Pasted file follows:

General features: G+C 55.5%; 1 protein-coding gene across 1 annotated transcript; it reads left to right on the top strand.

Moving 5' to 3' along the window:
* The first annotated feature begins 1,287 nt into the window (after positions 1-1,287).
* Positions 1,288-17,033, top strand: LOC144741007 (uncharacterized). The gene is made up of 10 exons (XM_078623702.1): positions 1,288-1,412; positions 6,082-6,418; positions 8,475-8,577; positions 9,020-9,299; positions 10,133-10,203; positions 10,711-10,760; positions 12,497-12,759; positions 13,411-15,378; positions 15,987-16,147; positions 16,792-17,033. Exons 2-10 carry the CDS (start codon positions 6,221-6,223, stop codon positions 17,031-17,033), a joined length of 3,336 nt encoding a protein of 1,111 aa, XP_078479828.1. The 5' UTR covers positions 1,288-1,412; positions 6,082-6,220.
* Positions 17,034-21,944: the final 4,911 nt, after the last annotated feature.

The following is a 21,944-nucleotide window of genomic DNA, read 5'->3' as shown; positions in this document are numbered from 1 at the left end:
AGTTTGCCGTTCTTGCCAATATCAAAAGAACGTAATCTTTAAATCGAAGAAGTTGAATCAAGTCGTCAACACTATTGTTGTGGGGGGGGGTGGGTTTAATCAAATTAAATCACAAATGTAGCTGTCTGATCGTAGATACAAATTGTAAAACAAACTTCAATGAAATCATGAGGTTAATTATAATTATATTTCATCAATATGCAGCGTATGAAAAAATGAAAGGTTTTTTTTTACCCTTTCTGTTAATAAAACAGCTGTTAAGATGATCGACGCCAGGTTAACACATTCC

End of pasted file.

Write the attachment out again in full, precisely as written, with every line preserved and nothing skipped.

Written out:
General features: G+C 55.5%; 1 protein-coding gene across 1 annotated transcript; it reads left to right on the top strand.

Moving 5' to 3' along the window:
* The first annotated feature begins 1,287 nt into the window (after positions 1-1,287).
* Positions 1,288-17,033, top strand: LOC144741007 (uncharacterized). The gene is made up of 10 exons (XM_078623702.1): positions 1,288-1,412; positions 6,082-6,418; positions 8,475-8,577; positions 9,020-9,299; positions 10,133-10,203; positions 10,711-10,760; positions 12,497-12,759; positions 13,411-15,378; positions 15,987-16,147; positions 16,792-17,033. Exons 2-10 carry the CDS (start codon positions 6,221-6,223, stop codon positions 17,031-17,033), a joined length of 3,336 nt encoding a protein of 1,111 aa, XP_078479828.1. The 5' UTR covers positions 1,288-1,412; positions 6,082-6,220.
* Positions 17,034-21,944: the final 4,911 nt, after the last annotated feature.

The following is a 21,944-nucleotide window of genomic DNA, read 5'->3' as shown; positions in this document are numbered from 1 at the left end:
AGTTTGCCGTTCTTGCCAATATCAAAAGAACGTAATCTTTAAATCGAAGAAGTTGAATCAAGTCGTCAACACTATTGTTGTGGGGGGGGGTGGGTTTAATCAAATTAAATCACAAATGTAGCTGTCTGATCGTAGATACAAATTGTAAAACAAACTTCAATGAAATCATGAGGTTAATTATAATTATATTTCATCAATATGCAGCGTATGAAAAAATGAAAGGTTTTTTTTTACCCTTTCTGTTAATAAAACAGCTGTTAAGATGATCGACGCCAGGTTAACACATTCC